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NYT On Google Ad Copy Policies - Overture Barely Gets A Mention

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Advertisers on Google Are Told to Keep It Proper from the New York Times looks at how it's not anything goes with ads on Google, in terms of language, spelling and grammar.

Yahoo-owned Overture has policies like this too -- and has had them longer than Google since it was Overture, not Google, that created that paid search revolution that both companies are now harvesting.

You might not realize this from the article. The fact that Overture has policies warrants an "also" mention way, way, way down at the bottom of the page. That's it. Despite having a nearly even split of the search ad world, the good/poor folks over at Overture didn't apparently warrant a quote or any extended look.

To put this in perspective, it's like the New York Times just did a big article about how NBC -- a major television network in the US -- has editorial policies on its ads but didn't bother to examine or talk to those from ABC or CBS -- equally large networks.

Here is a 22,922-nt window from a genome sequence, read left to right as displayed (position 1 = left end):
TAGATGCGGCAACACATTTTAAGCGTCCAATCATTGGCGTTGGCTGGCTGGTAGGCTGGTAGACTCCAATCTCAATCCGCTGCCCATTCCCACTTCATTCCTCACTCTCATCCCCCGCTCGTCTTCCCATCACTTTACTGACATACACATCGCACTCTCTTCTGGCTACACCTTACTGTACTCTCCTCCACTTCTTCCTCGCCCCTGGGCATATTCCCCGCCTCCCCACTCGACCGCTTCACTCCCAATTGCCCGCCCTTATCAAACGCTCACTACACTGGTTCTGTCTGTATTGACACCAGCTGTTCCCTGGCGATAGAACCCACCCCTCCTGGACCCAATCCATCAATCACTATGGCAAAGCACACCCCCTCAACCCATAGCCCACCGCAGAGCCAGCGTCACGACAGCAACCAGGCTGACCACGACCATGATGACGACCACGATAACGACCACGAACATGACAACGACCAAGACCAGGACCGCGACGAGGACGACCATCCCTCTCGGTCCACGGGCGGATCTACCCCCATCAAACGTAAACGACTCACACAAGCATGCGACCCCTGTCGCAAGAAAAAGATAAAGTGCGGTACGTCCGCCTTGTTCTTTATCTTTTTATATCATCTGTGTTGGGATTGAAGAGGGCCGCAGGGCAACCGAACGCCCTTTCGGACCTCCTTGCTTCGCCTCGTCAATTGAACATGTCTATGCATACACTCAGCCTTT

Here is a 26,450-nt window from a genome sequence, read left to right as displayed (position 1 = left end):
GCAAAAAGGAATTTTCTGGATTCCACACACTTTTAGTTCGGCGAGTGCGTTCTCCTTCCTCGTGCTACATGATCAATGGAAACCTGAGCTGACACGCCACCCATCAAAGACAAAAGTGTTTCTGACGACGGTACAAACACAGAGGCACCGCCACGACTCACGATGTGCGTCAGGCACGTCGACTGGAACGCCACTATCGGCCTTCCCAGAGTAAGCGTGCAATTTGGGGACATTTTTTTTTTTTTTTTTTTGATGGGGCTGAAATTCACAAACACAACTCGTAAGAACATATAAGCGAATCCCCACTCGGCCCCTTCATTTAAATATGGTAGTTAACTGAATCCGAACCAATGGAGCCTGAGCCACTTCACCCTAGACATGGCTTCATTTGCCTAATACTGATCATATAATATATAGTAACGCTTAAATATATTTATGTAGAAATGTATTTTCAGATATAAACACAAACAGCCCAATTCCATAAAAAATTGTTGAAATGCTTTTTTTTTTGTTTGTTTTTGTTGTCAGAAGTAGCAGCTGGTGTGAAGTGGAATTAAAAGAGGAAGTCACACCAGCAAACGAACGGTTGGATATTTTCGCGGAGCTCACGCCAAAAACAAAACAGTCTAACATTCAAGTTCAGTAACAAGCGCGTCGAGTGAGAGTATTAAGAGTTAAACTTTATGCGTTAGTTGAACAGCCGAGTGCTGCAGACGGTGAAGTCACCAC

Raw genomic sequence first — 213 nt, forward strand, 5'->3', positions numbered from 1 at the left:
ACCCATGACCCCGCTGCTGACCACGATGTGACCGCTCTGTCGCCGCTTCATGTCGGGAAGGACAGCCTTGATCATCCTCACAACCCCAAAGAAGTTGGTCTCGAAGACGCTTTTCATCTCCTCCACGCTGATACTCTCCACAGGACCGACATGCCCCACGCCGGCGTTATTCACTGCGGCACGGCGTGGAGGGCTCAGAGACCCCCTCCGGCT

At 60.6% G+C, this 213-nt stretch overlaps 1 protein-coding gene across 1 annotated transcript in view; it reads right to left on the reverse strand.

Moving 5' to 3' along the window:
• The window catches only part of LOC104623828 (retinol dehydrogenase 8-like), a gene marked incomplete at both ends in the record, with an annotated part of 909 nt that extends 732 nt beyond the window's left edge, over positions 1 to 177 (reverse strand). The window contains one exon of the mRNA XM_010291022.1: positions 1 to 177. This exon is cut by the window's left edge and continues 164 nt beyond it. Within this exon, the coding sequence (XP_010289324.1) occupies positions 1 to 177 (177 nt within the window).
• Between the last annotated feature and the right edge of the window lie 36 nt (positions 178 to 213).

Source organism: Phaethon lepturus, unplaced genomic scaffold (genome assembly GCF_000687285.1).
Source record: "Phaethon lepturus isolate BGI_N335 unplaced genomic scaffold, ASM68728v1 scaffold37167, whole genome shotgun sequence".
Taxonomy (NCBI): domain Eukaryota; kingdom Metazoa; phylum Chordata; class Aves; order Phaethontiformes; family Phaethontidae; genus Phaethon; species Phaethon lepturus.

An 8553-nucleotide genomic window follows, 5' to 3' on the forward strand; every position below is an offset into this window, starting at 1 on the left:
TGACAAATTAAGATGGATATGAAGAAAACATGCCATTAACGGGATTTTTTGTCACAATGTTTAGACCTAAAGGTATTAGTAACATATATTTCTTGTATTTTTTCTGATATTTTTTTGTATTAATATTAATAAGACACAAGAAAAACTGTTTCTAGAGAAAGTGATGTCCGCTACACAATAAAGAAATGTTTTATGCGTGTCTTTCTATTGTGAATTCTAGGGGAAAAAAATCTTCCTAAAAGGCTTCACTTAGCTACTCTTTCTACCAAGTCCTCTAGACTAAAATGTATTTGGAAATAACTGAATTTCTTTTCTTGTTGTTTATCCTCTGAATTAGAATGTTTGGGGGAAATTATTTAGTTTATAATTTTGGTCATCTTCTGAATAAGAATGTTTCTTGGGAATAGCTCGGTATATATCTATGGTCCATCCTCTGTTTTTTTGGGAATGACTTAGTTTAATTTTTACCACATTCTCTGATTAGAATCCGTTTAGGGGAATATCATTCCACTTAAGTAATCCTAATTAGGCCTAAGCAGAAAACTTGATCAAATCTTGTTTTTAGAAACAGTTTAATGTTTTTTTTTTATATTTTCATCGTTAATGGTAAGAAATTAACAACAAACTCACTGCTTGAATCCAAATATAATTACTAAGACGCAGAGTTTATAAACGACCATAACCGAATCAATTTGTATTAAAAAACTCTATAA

The article focus isn't on some of Google's controversial ad policies that have come up in the past. Instead, it's more about language and creative issues. "Check em out" wasn't allowed in an ad the story's author had placed, but "check them out" was. That sort of thing.

Hey, nice to see the Denver News Agency so knowledgeable about Google's ad system. It chimes in to the story with: "Google's ads are just placed online without any human interaction."

Um, no. First of all, some human interaction placed the ad in the first place. It IS true that ads are allowed to go online at Google before review (unlike the case with Overture, kudos to them) which has made for some embarrassment with Google in the past. But all ads, Google says, are supposed to be reviewed by humans at some point, usually within 24 hours.

The time may be longer with some ads that hit terms that aren't very frequent or which generate little revenue, but it may only be hours before an ad for popular terms or which generates much revenue is reviewed, said Salar Kamangar, director of product management at Google, told me last week when I talked with him about Google's new one ad per merchant policy. But all ads are supposed to be eventually reviewed.

Having said this, there's still the case where ads tapping into automated creation of titles and description aren't really going before humans at both Google and Overture. Gary's post last month points out some issues this raises: Poor Relevancy and Automated Search Ads.

For some related information on this topic see:


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